As to thinking that an application / programmer 'owns' the machine, that (IMHO) is just crass - Windows has an in-built Scheduler which makes sure that every app has a 'fair share' of the available resources.

    @Dilettane: Have you gone on to Decaf coffee or what ? Even by your standards this was quite an 'aggressive' post. IMHO not worthy of you.

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    Re: Basic Network Practice?

    I also would agree that it is good to read large chunks pf data into ram for processing, within reason of course and making effective use of ram along the way. Todays PCs typically have lots of ram that is not being used at any given moment, perhaps as much as 4 gigs free on 64 bit systems it would be foolish to read a file in 256 byte chunks just to avoid using the memory that is free anyway where using 256k or 256 meg would be much much faster for processing.

    Yes you could read a file 1 byte at a time but of course a process that could be completed in 10 seconds using more ram could take several minutes or even an hour or more reading byte by byte.

    In the case of a file that is 512k it would be fine to read the entire file into ram and split it and would likely be 10 to 100 times faster than reading it line by line and if done properly the extra memory usage is only momentary and should not pose any problems. Reading byte by byte could be 10,000 times slower than reading the entire file at once in such a case.

  6. #6

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    Re: Basic Network Practice?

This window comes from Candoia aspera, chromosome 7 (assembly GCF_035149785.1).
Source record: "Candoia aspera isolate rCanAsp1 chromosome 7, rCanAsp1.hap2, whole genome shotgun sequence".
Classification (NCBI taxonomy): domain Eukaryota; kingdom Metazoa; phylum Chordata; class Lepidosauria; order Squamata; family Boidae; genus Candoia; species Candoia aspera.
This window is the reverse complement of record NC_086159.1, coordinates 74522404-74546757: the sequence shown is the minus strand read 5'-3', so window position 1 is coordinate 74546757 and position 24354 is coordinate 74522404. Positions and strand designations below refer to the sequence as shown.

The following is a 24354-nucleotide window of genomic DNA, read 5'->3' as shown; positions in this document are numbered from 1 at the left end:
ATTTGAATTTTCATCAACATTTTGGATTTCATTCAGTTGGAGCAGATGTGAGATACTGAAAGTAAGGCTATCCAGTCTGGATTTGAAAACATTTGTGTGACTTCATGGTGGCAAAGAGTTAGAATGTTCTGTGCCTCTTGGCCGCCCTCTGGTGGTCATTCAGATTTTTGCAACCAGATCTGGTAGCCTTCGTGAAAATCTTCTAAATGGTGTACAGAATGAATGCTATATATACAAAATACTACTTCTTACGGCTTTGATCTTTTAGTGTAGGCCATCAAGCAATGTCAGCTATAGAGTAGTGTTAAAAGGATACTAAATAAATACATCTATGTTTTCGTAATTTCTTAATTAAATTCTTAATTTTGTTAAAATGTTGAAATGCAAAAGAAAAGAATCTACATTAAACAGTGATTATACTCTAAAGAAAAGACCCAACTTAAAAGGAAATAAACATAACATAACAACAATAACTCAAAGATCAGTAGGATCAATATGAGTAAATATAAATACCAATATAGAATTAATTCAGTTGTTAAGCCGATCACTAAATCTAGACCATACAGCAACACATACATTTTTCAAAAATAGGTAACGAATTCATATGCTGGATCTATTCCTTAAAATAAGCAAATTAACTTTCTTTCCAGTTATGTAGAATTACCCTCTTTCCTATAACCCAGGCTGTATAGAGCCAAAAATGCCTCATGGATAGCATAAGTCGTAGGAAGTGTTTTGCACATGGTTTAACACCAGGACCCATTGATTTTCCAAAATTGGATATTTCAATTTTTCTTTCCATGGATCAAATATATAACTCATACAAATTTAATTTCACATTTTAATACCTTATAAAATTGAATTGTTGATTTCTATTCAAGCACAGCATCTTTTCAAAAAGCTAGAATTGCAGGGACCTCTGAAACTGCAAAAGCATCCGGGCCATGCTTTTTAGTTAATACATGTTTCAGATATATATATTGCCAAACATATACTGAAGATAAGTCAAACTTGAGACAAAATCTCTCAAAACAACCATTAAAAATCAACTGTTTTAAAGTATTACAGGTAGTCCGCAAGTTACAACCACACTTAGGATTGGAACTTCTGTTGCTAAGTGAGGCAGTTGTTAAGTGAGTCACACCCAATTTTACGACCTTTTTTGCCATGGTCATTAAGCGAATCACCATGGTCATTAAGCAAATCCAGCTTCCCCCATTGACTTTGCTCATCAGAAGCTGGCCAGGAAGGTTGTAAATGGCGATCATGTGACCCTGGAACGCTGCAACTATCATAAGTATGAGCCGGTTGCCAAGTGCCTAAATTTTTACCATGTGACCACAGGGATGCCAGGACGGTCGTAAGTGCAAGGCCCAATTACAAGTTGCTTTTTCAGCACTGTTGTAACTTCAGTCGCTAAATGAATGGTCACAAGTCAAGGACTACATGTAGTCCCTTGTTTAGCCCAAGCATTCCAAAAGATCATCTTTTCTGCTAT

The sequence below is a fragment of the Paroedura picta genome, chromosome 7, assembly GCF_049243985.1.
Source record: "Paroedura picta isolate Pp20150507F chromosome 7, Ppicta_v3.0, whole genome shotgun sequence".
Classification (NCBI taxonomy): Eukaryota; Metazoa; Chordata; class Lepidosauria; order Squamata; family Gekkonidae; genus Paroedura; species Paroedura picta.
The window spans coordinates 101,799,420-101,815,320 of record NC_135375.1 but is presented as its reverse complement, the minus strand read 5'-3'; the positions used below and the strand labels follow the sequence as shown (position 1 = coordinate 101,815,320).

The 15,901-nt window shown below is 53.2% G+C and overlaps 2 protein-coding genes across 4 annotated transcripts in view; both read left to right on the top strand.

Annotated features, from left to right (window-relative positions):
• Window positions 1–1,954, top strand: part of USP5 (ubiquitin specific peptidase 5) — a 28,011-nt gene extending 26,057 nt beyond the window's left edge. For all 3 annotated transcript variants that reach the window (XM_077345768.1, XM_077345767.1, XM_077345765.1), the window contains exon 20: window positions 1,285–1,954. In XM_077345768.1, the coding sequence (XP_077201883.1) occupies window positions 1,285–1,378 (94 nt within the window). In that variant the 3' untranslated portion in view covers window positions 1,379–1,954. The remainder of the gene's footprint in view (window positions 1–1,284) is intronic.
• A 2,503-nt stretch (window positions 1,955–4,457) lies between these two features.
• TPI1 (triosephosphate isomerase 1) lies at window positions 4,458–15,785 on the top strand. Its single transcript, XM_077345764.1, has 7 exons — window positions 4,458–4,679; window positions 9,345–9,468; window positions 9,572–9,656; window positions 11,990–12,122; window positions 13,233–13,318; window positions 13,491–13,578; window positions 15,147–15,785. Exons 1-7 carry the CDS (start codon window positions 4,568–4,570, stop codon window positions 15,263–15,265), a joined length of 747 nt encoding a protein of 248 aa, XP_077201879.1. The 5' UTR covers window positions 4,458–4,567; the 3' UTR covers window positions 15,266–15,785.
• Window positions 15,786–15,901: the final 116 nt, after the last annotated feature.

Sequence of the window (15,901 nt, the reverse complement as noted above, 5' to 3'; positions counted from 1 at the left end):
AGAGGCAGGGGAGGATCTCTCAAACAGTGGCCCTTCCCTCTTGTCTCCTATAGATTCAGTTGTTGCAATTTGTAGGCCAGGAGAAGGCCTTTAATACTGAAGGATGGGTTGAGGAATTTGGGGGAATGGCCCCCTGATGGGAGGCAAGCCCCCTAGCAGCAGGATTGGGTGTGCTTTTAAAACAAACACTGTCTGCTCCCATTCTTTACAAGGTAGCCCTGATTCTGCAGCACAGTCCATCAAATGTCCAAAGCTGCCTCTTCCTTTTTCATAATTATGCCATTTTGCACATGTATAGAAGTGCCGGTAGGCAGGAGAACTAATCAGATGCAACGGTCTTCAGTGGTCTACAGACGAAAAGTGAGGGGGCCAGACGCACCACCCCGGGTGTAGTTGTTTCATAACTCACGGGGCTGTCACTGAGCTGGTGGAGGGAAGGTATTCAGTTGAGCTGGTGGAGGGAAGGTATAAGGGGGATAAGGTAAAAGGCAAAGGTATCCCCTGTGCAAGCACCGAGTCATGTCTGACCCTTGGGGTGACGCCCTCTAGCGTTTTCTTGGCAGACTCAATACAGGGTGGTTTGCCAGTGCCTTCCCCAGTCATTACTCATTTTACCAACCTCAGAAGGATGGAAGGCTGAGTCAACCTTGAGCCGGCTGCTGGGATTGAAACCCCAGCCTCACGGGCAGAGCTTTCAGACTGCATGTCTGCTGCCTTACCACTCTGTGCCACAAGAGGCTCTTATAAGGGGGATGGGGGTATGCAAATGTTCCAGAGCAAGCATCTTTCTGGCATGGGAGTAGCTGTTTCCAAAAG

Quote Originally Posted by dilettante View Post
    You don't really have what anyone would call a client-server application. You have a monolithic application where multiple instances are sharing files on a common file server. For the purposes of application architecture a file server is not a server, just a shared directory.
    That's exactly what I think. So I asked.

    I thought that the application in the main PC (where the posting and modification of data in the database take place) is what I could call a server side app, while the application in other workstation (where the only process that takes place is the output of data (the displaying of data that are requested from the database located in the server's path) is what I could call a client side app...making the entire project client-server.

    But I kept digging the sense in that...Kinda confuse and still looking for answer; why I'm considering that a client-server when the only 'networking' is the sharing of the database file.

    Upon realizing that, can you give me an example of a basic client-server application??

    And one thing, does my setup good? Or a more efficient and better way is available and more appropriate?